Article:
“We've overlooked the contributions of Indigenous people to our economic and social development,” said Deephouse. “It’s important to consider the impacts they have, what policies they put in place, how they operate in relation to the commonly construed corporation in the existing capitalist system.”

Further, he said that since the TRC released its 94 Calls to Action in 2015, students have been more interested in learning about and participating in the reconciliation and Indigenisation of businesses and business education.

“Since the Truth and Reconciliation Commission, there’s been more from the general public in terms of wanting to understand and learn about Indigenous perspectives,” said Carter, who was the founder of the Indigenous Graduate Students Association.

“I think it’s just starting to make its way into business, but people seem to be very passionate about helping Indigenous businesses grow and learning about Indigenous cultures, peoples and knowledge.”

Alberta School of Business PhD student Teddy Carter will be teaching the Introduction to Indigenous Business course in the Winter 2022 term.


Learning the history

With a mix of case studies and discussions, students learn about the history of Indigenous peoples in Alberta, the background of legal treaties, the Indian Act, sovereignty over natural resources, the historical relationship between settlers and colonizers, and more.

Deephouse brought in guest speakers from a variety of different backgrounds — from Indigenous women entrepreneurs to business leaders of large corporations — to share their stories and experiences.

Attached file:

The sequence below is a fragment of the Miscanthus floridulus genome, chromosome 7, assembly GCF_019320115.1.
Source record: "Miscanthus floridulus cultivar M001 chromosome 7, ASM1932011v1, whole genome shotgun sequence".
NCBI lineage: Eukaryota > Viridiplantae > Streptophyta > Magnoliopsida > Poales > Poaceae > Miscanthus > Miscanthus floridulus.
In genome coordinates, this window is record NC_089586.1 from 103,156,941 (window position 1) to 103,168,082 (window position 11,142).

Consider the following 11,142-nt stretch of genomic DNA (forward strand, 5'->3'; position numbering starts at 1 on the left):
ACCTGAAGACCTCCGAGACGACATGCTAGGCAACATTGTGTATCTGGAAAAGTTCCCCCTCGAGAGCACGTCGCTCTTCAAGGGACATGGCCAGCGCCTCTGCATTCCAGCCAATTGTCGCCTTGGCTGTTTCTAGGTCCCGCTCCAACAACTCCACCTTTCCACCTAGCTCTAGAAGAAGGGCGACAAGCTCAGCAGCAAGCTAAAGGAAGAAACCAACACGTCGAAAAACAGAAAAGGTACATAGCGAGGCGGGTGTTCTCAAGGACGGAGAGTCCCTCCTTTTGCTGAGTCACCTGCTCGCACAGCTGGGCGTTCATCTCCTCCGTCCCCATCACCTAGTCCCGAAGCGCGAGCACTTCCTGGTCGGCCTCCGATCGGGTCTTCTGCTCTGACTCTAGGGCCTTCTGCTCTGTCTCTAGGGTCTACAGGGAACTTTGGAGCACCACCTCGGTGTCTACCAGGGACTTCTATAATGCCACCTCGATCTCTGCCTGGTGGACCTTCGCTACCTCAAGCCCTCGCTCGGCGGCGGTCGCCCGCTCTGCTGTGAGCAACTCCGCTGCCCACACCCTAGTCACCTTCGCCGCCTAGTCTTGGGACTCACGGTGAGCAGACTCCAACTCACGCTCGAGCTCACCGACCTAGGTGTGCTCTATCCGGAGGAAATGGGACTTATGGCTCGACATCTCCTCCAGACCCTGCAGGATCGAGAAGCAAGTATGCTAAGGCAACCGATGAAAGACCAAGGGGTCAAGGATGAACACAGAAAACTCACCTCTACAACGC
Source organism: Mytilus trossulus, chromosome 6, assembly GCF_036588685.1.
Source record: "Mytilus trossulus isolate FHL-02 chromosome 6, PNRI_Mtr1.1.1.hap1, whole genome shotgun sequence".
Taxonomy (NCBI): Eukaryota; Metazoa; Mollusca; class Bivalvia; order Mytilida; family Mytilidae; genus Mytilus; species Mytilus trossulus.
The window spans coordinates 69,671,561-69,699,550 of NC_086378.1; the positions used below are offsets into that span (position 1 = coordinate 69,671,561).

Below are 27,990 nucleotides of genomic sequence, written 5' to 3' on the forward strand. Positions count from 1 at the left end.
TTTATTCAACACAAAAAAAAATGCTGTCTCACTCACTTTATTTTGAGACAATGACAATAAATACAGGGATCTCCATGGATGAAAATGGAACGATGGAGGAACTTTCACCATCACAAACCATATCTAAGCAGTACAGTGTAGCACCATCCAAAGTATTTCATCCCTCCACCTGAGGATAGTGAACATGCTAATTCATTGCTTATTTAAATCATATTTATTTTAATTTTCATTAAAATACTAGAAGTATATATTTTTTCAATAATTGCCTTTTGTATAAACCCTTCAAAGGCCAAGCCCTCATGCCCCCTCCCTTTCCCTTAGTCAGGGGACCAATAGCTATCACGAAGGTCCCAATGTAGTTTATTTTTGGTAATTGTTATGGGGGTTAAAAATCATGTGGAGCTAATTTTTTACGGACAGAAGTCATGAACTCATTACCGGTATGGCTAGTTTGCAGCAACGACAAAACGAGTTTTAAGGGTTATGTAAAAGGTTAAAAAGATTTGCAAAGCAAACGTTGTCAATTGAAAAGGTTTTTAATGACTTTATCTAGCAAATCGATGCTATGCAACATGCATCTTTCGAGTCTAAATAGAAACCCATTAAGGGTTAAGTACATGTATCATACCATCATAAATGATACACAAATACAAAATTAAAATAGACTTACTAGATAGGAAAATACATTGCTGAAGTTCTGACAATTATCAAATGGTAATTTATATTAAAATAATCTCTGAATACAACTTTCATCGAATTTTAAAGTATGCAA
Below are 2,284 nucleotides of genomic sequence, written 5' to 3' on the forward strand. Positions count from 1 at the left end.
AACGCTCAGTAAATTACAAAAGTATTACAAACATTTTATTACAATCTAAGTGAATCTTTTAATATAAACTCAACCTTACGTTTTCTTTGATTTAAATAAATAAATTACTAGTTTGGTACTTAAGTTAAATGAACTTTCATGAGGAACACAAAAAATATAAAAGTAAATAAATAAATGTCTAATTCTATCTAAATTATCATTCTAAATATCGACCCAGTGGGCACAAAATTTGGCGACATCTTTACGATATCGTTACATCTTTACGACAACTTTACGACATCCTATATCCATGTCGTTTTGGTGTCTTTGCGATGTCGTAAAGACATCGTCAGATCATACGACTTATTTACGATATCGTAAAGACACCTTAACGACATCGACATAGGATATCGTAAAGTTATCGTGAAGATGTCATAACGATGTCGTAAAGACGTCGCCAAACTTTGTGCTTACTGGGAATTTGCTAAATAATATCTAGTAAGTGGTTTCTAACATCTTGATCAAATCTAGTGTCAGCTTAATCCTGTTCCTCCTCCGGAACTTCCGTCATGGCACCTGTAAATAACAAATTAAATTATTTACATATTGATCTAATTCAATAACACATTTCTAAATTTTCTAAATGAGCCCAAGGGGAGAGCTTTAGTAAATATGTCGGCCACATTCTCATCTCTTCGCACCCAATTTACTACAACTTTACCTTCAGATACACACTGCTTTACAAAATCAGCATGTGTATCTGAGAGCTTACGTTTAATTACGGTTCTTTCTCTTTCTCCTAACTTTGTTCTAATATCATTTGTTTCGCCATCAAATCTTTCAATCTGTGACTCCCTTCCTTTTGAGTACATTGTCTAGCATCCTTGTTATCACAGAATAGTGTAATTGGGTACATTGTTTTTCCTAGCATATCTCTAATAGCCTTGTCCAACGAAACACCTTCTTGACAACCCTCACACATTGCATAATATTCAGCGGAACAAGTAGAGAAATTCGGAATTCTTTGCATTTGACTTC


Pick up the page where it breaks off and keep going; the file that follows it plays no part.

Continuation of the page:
“As a non-Indigenous faculty member, I don’t have the direct experience of working with Indigenous businesses, so I thought it would be invaluable to learn from different leaders and perspectives.”

According to Carter, as the Indigenous population in Canada — and subsequent Indigenous businesses — grows, it’s more important than ever for business students and leaders to understand Indigenous rights and perspectives, and understand the unique model’s Indigenous people are bringing to the table, in order to remain relevant as a business person.

Though other faculties at the University of Alberta offer in-depth Indigenous content (the well-known Indigenous Canada is a free online course from the University of Alberta Faculty of Native Studies), Introduction to Indigenous Business is the first Indigenous-focused course offered by the Alberta School of Business.

For Woo, this course should be a mandatory requirement for all business students and is a small step towards Indigenizing education in Canada.

“Understanding the historical reality all starts with education, and I think that’s the really difficult part as business students and leaders,” he said.

“Many of us in Canada are employed by, make purchases or get services from corporations who have long exploited Indigenous people for profit and gain. Since they impact our lives so much, it’s crucial that Indigenous people are included in that common vision of Canada going forward.”

Though he’ll be more hands-off next time, the most rewarding part of launching this new course for Deephouse was seeing students’ willingness to be uncomfortable and engage in thoughtful and meaningful discussion.

“I was so impressed by the enthusiasm of the students who brought lots of ideas and purposeful discussion to the group and were committed to building relationships with the Indigenous entrepreneurs they worked with throughout the term.”